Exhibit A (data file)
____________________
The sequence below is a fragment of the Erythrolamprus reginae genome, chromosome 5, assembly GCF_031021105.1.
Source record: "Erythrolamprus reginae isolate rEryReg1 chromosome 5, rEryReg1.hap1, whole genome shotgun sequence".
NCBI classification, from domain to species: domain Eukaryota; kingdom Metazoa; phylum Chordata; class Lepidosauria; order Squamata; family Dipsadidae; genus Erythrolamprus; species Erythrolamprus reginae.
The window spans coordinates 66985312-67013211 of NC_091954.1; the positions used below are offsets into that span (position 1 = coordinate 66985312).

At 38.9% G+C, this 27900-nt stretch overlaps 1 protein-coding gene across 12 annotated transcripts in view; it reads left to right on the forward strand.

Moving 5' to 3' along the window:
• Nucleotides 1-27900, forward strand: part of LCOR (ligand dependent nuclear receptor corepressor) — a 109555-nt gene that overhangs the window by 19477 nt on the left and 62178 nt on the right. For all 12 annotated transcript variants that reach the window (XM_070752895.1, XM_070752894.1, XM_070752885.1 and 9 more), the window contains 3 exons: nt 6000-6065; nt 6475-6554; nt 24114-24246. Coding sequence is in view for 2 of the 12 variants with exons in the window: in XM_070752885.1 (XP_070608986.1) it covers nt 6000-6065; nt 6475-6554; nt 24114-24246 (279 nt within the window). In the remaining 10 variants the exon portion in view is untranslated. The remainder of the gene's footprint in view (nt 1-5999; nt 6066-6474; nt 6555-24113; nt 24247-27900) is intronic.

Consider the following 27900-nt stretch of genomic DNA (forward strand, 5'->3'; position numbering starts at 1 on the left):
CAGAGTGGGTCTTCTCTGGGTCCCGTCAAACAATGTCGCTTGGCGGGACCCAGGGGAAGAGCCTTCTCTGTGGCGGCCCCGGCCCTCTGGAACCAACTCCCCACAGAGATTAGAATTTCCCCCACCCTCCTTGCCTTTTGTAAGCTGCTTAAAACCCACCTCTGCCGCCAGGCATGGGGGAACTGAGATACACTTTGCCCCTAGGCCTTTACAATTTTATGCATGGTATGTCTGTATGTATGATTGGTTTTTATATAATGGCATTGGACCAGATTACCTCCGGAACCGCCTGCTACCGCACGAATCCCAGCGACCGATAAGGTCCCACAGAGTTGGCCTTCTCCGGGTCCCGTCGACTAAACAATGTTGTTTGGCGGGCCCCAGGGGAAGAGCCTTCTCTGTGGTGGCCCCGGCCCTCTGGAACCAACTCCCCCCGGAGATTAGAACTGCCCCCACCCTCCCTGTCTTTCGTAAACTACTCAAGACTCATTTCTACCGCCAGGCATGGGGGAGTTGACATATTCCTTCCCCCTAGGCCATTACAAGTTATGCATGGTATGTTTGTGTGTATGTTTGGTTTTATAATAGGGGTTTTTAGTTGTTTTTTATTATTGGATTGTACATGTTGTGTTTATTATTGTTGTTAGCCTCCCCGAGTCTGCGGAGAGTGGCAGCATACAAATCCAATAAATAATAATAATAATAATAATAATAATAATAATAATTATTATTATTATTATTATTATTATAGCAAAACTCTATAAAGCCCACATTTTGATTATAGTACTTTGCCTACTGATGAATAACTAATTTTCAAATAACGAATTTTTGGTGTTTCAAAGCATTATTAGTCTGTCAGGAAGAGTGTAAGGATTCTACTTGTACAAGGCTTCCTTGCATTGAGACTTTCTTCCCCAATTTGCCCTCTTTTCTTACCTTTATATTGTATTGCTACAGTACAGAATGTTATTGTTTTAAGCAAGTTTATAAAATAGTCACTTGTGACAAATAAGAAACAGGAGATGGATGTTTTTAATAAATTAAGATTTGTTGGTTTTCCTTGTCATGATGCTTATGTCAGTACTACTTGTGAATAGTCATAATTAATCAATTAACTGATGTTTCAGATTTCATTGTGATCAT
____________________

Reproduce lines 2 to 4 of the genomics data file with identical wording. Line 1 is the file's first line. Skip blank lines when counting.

Source record: "Erythrolamprus reginae isolate rEryReg1 chromosome 5, rEryReg1.hap1, whole genome shotgun sequence".
NCBI classification, from domain to species: domain Eukaryota; kingdom Metazoa; phylum Chordata; class Lepidosauria; order Squamata; family Dipsadidae; genus Erythrolamprus; species Erythrolamprus reginae.
The window spans coordinates 66985312-67013211 of NC_091954.1; the positions used below are offsets into that span (position 1 = coordinate 66985312).